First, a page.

Fecal incontinence (FI) is a major social and economic burden. Adults suffering from post-surgery consequences or trauma and children affected by congenital anorectal malformations are the main categories of patients suffering from FI due to defective sphincter complex. Current therapeutic options for FI are often only partially effective, require lifelong care and are resource consuming. Besides, in both congenital and acquired anal sphincter defects, muscle damage is often irregular, leading to a diffuse derangement not suitable for surgical repair. In this context, regenerative medicine offers an increasing number of theoretically suitable solutions to restore sphincter structures, but only a few preclinical studies have been published regarding the use of cell therapy, biomaterials or tissue engineered structures for FI application. Here we present, for the first time, the generation of an in vitro engineered muscular sphincter using a population of adult human perivascular stem cells (pericytes) and 3D bioprinting. 3D bioprinting is an emerging technology for fabricating artificial tissue and organ constructs, which lends itself perfectly to the design of muscle constructs for anal sphincter repair. In our approach, 3D functional constructs have been created by simultaneously depositing cells and supporting material in a spatially defined, layer-by-layer stacking organization, generating a biomimetic spatial arrangement. Specifically, we developed a 3D myo-structure starting from human muscle derived pericytes, perivascular stem cells able to undergo robust myogenesis while also guaranteeing a rapid vascularization supporting and recruiting new blood vessels. The results presented here represent a pre-clinic study that strongly supports the feasibility of this innovative approach to treat the forms of fecal incontinence that are unresponsive to conservative treatments.

Designing a 3D printed human derived artificial myo-structure for anal sphincter defects in anorectal malformations and adult secondary damage

Rainer A;
2018-01-01

Abstract

Fecal incontinence (FI) is a major social and economic burden. Adults suffering from post-surgery consequences or trauma and children affected by congenital anorectal malformations are the main categories of patients suffering from FI due to defective sphincter complex. Current therapeutic options for FI are often only partially effective, require lifelong care and are resource consuming. Besides, in both congenital and acquired anal sphincter defects, muscle damage is often irregular, leading to a diffuse derangement not suitable for surgical repair. In this context, regenerative medicine offers an increasing number of theoretically suitable solutions to restore sphincter structures, but only a few preclinical studies have been published regarding the use of cell therapy, biomaterials or tissue engineered structures for FI application. Here we present, for the first time, the generation of an in vitro engineered muscular sphincter using a population of adult human perivascular stem cells (pericytes) and 3D bioprinting. 3D bioprinting is an emerging technology for fabricating artificial tissue and organ constructs, which lends itself perfectly to the design of muscle constructs for anal sphincter repair. In our approach, 3D functional constructs have been created by simultaneously depositing cells and supporting material in a spatially defined, layer-by-layer stacking organization, generating a biomimetic spatial arrangement. Specifically, we developed a 3D myo-structure starting from human muscle derived pericytes, perivascular stem cells able to undergo robust myogenesis while also guaranteeing a rapid vascularization supporting and recruiting new blood vessels. The results presented here represent a pre-clinic study that strongly supports the feasibility of this innovative approach to treat the forms of fecal incontinence that are unresponsive to conservative treatments.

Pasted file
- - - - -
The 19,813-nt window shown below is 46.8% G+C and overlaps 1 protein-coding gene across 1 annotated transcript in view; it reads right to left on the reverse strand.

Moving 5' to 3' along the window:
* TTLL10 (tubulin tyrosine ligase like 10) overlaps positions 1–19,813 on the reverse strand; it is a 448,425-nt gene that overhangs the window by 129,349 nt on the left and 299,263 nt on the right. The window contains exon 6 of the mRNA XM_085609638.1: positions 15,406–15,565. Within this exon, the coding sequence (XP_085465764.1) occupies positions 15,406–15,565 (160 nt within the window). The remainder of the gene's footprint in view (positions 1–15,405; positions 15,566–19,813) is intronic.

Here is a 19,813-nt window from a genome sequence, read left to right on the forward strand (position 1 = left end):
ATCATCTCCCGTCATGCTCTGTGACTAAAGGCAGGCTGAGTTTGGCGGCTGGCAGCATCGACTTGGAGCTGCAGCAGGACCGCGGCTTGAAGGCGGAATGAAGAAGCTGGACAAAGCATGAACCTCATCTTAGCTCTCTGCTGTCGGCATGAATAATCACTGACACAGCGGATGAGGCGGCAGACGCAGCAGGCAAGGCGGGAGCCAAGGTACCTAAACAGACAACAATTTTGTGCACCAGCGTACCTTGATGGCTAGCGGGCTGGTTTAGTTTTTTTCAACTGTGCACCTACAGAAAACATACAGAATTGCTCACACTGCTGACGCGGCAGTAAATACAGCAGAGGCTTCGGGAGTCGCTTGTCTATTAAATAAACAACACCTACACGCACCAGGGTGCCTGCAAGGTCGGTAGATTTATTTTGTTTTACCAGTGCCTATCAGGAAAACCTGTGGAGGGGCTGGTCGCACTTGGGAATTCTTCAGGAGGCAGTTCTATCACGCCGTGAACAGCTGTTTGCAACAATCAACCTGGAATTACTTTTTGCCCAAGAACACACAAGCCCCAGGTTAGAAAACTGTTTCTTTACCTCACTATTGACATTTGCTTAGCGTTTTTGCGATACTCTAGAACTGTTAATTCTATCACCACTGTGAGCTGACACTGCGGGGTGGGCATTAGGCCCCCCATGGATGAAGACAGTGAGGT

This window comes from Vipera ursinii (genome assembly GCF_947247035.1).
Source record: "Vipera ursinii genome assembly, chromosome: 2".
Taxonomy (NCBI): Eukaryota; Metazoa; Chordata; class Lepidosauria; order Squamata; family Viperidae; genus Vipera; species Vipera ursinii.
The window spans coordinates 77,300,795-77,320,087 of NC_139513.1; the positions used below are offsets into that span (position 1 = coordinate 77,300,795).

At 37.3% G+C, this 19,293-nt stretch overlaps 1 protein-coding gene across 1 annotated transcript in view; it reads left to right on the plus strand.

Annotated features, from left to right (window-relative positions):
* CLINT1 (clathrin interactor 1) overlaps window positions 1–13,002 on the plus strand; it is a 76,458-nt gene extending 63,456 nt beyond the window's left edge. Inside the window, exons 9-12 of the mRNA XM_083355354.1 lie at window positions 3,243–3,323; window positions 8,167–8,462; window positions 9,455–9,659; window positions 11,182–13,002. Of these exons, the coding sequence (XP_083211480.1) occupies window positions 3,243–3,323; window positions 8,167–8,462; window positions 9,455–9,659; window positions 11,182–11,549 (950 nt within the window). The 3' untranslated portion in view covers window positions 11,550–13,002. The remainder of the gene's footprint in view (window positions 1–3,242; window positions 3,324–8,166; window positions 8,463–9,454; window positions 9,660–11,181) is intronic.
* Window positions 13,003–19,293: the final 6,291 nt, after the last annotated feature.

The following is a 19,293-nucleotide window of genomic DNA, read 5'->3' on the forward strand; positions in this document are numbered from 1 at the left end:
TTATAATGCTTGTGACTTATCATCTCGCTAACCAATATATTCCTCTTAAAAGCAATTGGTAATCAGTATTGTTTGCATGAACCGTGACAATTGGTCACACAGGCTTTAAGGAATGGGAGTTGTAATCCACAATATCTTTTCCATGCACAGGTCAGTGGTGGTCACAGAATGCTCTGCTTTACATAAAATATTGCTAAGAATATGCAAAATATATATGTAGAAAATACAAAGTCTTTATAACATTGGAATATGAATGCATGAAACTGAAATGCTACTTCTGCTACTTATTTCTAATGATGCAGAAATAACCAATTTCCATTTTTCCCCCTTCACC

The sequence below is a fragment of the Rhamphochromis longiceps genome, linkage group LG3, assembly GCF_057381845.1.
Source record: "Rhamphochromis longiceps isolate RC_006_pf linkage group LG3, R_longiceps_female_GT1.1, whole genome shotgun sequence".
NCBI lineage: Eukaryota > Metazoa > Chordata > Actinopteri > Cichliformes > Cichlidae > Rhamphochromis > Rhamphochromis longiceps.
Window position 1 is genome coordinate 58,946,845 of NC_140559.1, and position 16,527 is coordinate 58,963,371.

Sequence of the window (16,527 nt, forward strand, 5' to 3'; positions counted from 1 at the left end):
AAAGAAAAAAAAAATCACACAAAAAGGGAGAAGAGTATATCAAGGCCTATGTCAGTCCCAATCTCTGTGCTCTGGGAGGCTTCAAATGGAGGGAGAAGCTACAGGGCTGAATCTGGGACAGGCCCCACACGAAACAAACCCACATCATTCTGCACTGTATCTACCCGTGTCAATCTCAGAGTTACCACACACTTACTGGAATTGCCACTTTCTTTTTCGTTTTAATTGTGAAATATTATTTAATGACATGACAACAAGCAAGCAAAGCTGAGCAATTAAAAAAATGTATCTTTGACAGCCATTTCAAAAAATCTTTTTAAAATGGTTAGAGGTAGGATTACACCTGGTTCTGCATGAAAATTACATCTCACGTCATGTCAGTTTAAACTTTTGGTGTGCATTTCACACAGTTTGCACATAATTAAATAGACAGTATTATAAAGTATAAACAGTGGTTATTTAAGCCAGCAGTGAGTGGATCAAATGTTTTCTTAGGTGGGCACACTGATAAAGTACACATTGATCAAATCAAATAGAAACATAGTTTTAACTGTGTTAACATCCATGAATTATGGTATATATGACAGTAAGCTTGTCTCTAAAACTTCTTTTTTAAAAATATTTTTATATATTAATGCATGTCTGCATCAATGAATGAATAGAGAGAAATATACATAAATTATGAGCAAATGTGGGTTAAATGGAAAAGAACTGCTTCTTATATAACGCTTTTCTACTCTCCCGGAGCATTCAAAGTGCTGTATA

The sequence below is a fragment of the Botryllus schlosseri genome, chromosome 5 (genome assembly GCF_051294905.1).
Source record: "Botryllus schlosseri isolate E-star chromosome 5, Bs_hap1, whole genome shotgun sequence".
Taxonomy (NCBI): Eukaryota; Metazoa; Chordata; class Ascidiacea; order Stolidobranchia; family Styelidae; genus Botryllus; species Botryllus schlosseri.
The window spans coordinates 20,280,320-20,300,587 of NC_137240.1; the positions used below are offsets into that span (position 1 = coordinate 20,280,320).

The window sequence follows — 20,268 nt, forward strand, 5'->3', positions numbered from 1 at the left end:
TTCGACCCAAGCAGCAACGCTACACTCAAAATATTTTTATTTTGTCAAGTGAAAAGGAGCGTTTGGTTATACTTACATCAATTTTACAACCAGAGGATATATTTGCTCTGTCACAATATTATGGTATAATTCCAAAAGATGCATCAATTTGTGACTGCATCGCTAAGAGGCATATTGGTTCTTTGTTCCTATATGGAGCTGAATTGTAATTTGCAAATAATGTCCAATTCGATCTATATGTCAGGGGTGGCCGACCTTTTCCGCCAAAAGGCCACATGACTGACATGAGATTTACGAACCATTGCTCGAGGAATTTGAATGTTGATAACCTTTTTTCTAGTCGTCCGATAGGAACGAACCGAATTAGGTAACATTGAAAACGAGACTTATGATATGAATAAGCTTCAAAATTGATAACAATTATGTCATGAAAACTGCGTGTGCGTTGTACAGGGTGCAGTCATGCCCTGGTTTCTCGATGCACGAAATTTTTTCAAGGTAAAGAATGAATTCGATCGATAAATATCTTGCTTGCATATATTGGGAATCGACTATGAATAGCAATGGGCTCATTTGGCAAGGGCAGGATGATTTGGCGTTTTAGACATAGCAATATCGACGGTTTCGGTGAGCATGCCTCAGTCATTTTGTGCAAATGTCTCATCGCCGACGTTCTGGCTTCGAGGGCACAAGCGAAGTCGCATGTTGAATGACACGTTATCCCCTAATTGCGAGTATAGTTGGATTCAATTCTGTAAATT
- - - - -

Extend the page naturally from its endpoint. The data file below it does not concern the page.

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Utilizza questo identificativo per citare o creare un link a questo documento: https://hdl.handle.net/20.500.12610/1111
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